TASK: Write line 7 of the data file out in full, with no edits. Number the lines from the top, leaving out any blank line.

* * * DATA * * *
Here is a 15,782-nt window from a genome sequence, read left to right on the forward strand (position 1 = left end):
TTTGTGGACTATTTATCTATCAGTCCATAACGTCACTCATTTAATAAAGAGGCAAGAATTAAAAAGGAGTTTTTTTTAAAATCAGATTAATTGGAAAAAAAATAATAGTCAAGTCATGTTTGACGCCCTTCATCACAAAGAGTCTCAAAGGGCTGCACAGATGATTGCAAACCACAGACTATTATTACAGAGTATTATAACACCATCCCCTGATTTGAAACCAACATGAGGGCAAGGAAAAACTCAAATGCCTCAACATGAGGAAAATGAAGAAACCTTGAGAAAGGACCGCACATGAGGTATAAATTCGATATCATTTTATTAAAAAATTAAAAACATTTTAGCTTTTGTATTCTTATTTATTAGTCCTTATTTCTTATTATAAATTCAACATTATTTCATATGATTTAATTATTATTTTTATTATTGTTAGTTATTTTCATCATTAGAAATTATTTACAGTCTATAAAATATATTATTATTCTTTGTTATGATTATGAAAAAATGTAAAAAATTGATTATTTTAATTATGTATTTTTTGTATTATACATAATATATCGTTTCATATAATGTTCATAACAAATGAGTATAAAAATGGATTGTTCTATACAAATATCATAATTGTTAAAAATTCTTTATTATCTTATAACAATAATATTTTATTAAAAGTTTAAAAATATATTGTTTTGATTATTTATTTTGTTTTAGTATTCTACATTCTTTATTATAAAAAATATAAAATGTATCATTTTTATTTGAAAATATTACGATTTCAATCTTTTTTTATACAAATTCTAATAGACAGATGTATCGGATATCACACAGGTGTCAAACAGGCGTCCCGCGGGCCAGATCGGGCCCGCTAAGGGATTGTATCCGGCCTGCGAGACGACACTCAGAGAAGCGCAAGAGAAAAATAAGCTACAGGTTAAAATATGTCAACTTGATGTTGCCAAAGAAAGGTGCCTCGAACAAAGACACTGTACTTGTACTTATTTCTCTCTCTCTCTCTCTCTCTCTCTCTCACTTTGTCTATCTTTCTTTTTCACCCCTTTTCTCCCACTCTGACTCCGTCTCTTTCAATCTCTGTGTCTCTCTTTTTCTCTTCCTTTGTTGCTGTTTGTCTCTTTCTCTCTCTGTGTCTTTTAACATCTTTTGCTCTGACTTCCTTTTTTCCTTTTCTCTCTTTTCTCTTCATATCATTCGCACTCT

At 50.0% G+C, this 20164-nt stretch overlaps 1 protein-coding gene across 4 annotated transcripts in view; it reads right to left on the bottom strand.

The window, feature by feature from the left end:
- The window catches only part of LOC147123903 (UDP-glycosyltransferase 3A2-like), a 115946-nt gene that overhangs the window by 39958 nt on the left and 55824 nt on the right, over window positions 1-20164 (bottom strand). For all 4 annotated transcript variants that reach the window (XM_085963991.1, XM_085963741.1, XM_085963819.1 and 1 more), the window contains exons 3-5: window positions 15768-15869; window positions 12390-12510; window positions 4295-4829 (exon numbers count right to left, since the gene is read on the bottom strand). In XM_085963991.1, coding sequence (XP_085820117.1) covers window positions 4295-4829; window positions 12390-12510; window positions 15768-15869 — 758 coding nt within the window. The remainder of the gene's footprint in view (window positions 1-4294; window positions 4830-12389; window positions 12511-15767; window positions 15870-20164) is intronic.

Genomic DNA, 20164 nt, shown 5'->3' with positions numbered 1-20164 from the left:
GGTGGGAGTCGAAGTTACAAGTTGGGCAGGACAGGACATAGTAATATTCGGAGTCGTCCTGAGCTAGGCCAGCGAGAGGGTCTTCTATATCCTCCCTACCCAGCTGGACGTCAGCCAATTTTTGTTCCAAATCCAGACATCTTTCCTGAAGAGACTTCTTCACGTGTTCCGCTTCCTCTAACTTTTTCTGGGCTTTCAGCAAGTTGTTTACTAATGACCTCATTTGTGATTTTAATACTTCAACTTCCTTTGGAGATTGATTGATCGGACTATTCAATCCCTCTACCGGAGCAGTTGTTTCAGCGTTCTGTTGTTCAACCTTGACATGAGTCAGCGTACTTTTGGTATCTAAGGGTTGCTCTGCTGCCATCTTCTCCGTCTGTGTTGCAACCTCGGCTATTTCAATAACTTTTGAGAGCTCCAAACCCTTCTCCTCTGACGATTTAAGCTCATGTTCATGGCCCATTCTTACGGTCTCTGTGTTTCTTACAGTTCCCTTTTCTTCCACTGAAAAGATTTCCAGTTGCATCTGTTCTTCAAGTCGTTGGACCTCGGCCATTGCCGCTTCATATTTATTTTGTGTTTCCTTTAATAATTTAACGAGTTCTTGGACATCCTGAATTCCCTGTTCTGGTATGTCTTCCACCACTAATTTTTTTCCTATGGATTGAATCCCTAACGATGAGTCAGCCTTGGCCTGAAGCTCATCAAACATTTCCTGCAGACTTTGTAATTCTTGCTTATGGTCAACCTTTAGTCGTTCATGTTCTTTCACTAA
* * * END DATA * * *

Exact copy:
GGTGGGAGTCGAAGTTACAAGTTGGGCAGGACAGGACATAGTAATATTCGGAGTCGTCCTGAGCTAGGCCAGCGAGAGGGTCTTCTATATCCTCCCTACCCAGCTGGACGTCAGCCAATTTTTGTTCCAAATCCAGACATCTTTCCTGAAGAGACTTCTTCACGTGTTCCGCTTCCTCTAACTTTTTCTGGGCTTTCAGCAAGTTGTTTACTAATGACCTCATTTGTGATTTTAATACTTCAACTTCCTTTGGAGATTGATTGATCGGACTATTCAATCCCTCTACCGGAGCAGTTGTTTCAGCGTTCTGTTGTTCAACCTTGACATGAGTCAGCGTACTTTTGGTATCTAAGGGTTGCTCTGCTGCCATCTTCTCCGTCTGTGTTGCAACCTCGGCTATTTCAATAACTTTTGAGAGCTCCAAACCCTTCTCCTCTGACGATTTAAGCTCATGTTCATGGCCCATTCTTACGGTCTCTGTGTTTCTTACAGTTCCCTTTTCTTCCACTGAAAAGATTTCCAGTTGCATCTGTTCTTCAAGTCGTTGGACCTCGGCCATTGCCGCTTCATATTTATTTTGTGTTTCCTTTAATAATTTAACGAGTTCTTGGACATCCTGAATTCCCTGTTCTGGTATGTCTTCCACCACTAATTTTTTTCCTATGGATTGAATCCCTAACGATGAGTCAGCCTTGGCCTGAAGCTCATCAAACATTTCCTGCAGACTTTGTAATTCTTGCTTATGGTCAACCTTTAGTCGTTCATGTTCTTTCACTAA